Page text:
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Tell me that someone around your parents age (you said you were 60's, I'm talking about 80-90 or even 70-90 age range) did not have an appreciation for a paid off home? I can't even begin to tell you how many stories I've heard about how hard my great grandmother worked to take care of 7 kids during the depression and what a blessing it was that the house was paid off - and that if nothing else, they were able to raise their own food and didn't have to worry about ever having to move - and about how many people came to their home for food and a place to stay, because people could not stay in their homes. And those stories advised us to take care of what we had - because it might not always be there.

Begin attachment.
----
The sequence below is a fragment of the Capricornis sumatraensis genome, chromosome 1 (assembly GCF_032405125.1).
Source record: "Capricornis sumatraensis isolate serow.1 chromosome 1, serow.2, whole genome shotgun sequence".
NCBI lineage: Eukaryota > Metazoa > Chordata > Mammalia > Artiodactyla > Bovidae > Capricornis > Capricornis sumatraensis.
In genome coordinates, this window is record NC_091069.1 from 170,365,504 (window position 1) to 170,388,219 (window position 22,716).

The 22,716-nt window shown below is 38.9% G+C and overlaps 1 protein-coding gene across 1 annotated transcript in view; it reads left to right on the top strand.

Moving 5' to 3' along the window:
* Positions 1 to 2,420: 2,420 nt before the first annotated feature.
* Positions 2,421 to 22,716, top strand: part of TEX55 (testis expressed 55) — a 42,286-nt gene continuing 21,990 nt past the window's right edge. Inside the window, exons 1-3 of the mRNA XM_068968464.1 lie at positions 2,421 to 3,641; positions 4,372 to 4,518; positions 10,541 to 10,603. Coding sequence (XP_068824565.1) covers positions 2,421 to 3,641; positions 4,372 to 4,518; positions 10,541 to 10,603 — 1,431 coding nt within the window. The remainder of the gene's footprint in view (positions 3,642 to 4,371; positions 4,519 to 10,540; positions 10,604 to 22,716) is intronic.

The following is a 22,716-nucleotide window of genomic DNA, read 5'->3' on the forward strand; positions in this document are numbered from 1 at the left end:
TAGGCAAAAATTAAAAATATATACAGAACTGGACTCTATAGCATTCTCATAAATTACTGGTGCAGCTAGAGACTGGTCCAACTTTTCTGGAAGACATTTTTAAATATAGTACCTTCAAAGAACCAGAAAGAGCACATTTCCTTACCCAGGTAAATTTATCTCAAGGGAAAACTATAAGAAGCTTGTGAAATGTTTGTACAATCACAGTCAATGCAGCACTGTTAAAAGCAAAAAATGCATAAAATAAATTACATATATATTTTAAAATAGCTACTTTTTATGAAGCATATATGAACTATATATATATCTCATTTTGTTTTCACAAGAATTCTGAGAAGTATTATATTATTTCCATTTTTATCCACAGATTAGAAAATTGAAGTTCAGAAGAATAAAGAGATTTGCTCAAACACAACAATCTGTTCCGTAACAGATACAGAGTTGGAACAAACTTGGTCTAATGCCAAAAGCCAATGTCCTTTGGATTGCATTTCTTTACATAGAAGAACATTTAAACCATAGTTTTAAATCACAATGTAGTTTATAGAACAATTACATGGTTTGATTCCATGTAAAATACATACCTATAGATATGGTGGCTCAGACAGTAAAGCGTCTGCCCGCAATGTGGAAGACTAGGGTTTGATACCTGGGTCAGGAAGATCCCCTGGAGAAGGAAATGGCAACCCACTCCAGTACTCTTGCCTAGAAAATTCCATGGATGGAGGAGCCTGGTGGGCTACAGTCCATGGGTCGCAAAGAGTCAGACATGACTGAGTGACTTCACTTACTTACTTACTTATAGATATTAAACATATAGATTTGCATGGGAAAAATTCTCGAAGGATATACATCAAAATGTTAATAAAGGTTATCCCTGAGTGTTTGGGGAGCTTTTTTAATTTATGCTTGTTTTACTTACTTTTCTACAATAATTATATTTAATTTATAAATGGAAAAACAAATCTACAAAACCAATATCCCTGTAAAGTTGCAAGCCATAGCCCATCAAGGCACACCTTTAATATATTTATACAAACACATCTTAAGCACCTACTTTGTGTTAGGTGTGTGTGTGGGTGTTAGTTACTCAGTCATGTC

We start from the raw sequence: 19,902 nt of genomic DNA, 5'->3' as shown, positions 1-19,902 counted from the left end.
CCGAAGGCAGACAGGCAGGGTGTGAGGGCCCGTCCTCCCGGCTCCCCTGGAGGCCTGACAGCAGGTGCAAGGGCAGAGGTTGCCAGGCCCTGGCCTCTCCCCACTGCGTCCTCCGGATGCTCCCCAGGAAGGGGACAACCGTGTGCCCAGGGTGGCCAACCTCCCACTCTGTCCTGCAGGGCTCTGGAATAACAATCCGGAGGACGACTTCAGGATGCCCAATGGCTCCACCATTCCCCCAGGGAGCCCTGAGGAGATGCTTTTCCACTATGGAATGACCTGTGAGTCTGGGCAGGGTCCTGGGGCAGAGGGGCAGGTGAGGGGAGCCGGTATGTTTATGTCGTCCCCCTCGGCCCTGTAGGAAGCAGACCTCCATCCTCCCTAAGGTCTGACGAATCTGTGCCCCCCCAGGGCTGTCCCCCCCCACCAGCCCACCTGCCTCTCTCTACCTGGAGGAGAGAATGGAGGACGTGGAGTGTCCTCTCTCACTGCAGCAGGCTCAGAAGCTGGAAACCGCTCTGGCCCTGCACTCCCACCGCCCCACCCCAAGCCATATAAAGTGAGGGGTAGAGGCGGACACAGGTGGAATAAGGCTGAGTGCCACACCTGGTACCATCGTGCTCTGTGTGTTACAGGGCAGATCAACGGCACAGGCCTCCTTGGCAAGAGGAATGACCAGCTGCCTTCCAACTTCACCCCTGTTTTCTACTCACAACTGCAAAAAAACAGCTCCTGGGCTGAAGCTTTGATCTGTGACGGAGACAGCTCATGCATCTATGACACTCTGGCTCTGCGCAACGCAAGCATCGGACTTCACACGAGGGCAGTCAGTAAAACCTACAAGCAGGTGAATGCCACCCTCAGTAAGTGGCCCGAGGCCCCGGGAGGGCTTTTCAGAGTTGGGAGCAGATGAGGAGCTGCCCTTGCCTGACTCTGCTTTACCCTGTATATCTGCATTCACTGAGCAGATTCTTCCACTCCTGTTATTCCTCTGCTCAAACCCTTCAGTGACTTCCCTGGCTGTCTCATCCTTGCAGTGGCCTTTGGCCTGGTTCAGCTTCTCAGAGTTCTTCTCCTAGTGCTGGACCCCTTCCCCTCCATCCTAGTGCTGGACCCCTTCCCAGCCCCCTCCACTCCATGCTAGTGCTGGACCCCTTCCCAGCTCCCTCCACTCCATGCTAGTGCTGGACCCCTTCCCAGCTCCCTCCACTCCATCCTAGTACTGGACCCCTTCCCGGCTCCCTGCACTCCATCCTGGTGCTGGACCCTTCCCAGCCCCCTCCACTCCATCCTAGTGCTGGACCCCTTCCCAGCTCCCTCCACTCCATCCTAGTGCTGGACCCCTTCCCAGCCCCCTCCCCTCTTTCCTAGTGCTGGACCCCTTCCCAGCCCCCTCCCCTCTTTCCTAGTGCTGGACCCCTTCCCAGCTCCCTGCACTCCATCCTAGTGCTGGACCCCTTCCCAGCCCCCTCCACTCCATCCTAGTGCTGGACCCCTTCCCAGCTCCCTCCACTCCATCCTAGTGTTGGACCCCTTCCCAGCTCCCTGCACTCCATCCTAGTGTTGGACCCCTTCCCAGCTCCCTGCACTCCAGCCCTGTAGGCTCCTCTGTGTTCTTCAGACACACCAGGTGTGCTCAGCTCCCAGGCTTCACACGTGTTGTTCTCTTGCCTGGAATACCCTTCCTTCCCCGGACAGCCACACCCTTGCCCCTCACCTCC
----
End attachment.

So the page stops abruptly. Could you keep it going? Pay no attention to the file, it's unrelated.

Apples & oranges-- mortgages of these Depression-era generations tended to be of much shorter durations, sometimes as little as 5-10 years.

The balance was usually due as a balloon payment, and financial institutions almost always held on to the loan instead of selling it to another. Banks didn't hesitate to foreclose and become the town's biggest real estate owner, even if it killed both the bank and the town.

I'm not sure that there was even a standard deduction on personal income taxes, let alone an itemized deduction for paying interest on a mortgage.

But I think that even Grannie would be attracted to a 40-year no-income no-assets "liar's loan" 80/10/10 ARM with zero money down, financed closing costs, variable interest, optional payments, negative amortization, a 125% HELOC rider with a debit card, and the prospect of a bailout...